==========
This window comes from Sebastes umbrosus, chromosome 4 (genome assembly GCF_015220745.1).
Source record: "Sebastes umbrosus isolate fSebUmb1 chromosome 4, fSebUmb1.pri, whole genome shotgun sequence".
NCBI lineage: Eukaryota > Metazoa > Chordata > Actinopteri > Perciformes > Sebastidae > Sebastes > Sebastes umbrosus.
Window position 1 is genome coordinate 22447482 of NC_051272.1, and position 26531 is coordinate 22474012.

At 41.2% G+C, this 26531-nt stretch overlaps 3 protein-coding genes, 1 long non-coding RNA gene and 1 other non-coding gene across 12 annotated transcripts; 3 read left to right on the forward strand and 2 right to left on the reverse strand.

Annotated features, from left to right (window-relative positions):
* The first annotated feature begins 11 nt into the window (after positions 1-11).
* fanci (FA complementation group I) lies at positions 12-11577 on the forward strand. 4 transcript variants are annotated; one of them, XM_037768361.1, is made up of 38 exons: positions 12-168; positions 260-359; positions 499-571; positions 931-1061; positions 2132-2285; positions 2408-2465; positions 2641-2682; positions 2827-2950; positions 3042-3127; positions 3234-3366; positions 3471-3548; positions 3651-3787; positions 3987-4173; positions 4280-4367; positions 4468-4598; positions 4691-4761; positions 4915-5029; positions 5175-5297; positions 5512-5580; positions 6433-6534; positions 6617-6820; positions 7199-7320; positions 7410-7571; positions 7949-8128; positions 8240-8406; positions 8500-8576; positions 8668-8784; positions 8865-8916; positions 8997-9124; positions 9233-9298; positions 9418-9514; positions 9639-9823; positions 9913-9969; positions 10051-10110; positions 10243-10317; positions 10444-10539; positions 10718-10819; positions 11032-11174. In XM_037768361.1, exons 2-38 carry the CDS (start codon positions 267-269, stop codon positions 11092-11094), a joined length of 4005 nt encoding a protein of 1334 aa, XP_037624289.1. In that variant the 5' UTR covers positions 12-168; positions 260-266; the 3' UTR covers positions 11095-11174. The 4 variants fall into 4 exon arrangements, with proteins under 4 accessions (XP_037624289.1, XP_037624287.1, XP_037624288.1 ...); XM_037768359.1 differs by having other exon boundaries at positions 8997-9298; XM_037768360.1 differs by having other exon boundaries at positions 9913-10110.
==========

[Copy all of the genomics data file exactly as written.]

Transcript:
This window comes from Sebastes umbrosus, chromosome 4 (genome assembly GCF_015220745.1).
Source record: "Sebastes umbrosus isolate fSebUmb1 chromosome 4, fSebUmb1.pri, whole genome shotgun sequence".
NCBI lineage: Eukaryota > Metazoa > Chordata > Actinopteri > Perciformes > Sebastidae > Sebastes > Sebastes umbrosus.
Window position 1 is genome coordinate 22447482 of NC_051272.1, and position 26531 is coordinate 22474012.

At 41.2% G+C, this 26531-nt stretch overlaps 3 protein-coding genes, 1 long non-coding RNA gene and 1 other non-coding gene across 12 annotated transcripts; 3 read left to right on the forward strand and 2 right to left on the reverse strand.

Annotated features, from left to right (window-relative positions):
* The first annotated feature begins 11 nt into the window (after positions 1-11).
* fanci (FA complementation group I) lies at positions 12-11577 on the forward strand. 4 transcript variants are annotated; one of them, XM_037768361.1, is made up of 38 exons: positions 12-168; positions 260-359; positions 499-571; positions 931-1061; positions 2132-2285; positions 2408-2465; positions 2641-2682; positions 2827-2950; positions 3042-3127; positions 3234-3366; positions 3471-3548; positions 3651-3787; positions 3987-4173; positions 4280-4367; positions 4468-4598; positions 4691-4761; positions 4915-5029; positions 5175-5297; positions 5512-5580; positions 6433-6534; positions 6617-6820; positions 7199-7320; positions 7410-7571; positions 7949-8128; positions 8240-8406; positions 8500-8576; positions 8668-8784; positions 8865-8916; positions 8997-9124; positions 9233-9298; positions 9418-9514; positions 9639-9823; positions 9913-9969; positions 10051-10110; positions 10243-10317; positions 10444-10539; positions 10718-10819; positions 11032-11174. In XM_037768361.1, exons 2-38 carry the CDS (start codon positions 267-269, stop codon positions 11092-11094), a joined length of 4005 nt encoding a protein of 1334 aa, XP_037624289.1. In that variant the 5' UTR covers positions 12-168; positions 260-266; the 3' UTR covers positions 11095-11174. The 4 variants fall into 4 exon arrangements, with proteins under 4 accessions (XP_037624289.1, XP_037624287.1, XP_037624288.1 ...); XM_037768359.1 differs by having other exon boundaries at positions 8997-9298; XM_037768360.1 differs by having other exon boundaries at positions 9913-10110.